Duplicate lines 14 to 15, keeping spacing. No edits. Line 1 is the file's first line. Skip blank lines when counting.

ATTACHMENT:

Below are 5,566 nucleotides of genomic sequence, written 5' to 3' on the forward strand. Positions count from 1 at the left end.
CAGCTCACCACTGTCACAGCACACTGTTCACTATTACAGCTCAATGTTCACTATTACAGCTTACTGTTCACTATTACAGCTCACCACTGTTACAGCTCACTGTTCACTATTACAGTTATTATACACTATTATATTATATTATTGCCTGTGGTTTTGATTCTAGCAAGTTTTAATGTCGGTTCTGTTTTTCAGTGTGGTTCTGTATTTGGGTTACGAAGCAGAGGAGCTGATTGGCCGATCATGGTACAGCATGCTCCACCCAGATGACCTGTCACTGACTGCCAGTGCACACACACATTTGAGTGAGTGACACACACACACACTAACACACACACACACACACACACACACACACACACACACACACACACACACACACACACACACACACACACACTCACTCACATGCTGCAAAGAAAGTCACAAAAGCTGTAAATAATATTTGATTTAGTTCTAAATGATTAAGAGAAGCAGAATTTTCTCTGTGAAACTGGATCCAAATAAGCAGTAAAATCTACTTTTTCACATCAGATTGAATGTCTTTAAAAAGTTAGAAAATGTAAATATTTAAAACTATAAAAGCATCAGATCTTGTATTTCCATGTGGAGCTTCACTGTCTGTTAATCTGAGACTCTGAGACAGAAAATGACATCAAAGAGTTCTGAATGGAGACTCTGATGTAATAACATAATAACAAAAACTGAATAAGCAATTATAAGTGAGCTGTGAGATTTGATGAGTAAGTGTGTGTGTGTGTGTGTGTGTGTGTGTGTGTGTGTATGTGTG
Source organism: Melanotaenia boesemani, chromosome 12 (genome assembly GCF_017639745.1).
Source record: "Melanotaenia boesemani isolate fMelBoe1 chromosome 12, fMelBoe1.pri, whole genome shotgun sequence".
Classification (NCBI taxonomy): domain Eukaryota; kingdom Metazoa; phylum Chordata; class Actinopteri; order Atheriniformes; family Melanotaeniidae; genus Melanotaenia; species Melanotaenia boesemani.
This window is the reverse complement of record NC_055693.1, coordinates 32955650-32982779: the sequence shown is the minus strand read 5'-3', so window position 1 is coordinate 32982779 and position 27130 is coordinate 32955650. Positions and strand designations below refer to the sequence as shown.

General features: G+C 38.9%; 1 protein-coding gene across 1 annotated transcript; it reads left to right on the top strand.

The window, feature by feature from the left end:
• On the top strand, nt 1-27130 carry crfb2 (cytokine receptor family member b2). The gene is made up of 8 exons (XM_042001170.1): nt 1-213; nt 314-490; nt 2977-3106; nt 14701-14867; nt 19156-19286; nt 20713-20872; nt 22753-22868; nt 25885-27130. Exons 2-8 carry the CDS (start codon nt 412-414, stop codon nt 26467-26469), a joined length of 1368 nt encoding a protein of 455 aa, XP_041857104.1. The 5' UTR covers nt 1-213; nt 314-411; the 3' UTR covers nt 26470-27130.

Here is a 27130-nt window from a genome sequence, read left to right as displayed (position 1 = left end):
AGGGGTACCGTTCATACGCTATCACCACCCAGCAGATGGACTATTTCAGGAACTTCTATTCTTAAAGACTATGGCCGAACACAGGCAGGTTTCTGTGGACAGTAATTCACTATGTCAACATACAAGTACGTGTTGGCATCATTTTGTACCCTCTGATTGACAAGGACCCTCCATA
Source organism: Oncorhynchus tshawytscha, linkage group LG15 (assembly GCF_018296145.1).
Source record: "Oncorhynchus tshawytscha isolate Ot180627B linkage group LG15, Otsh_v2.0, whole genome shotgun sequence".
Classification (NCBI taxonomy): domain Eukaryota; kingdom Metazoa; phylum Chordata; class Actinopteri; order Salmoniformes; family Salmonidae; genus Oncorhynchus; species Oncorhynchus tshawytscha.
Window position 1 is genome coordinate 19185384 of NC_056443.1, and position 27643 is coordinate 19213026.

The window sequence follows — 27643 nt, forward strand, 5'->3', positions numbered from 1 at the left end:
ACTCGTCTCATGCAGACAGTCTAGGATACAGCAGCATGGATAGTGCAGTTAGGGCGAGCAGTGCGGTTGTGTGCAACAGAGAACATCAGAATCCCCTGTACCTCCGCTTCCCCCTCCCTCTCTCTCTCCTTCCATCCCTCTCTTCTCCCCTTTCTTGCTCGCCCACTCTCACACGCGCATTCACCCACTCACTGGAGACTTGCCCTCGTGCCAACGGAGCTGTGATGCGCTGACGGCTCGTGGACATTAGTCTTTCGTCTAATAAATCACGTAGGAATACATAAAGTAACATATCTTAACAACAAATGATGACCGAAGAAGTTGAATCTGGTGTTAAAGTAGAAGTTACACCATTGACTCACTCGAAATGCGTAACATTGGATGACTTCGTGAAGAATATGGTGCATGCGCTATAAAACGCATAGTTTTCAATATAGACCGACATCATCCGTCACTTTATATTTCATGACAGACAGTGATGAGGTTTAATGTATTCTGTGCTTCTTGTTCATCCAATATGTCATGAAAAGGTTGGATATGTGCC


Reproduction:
Classification (NCBI taxonomy): domain Eukaryota; kingdom Metazoa; phylum Chordata; class Actinopteri; order Salmoniformes; family Salmonidae; genus Oncorhynchus; species Oncorhynchus tshawytscha.
Window position 1 is genome coordinate 19185384 of NC_056443.1, and position 27643 is coordinate 19213026.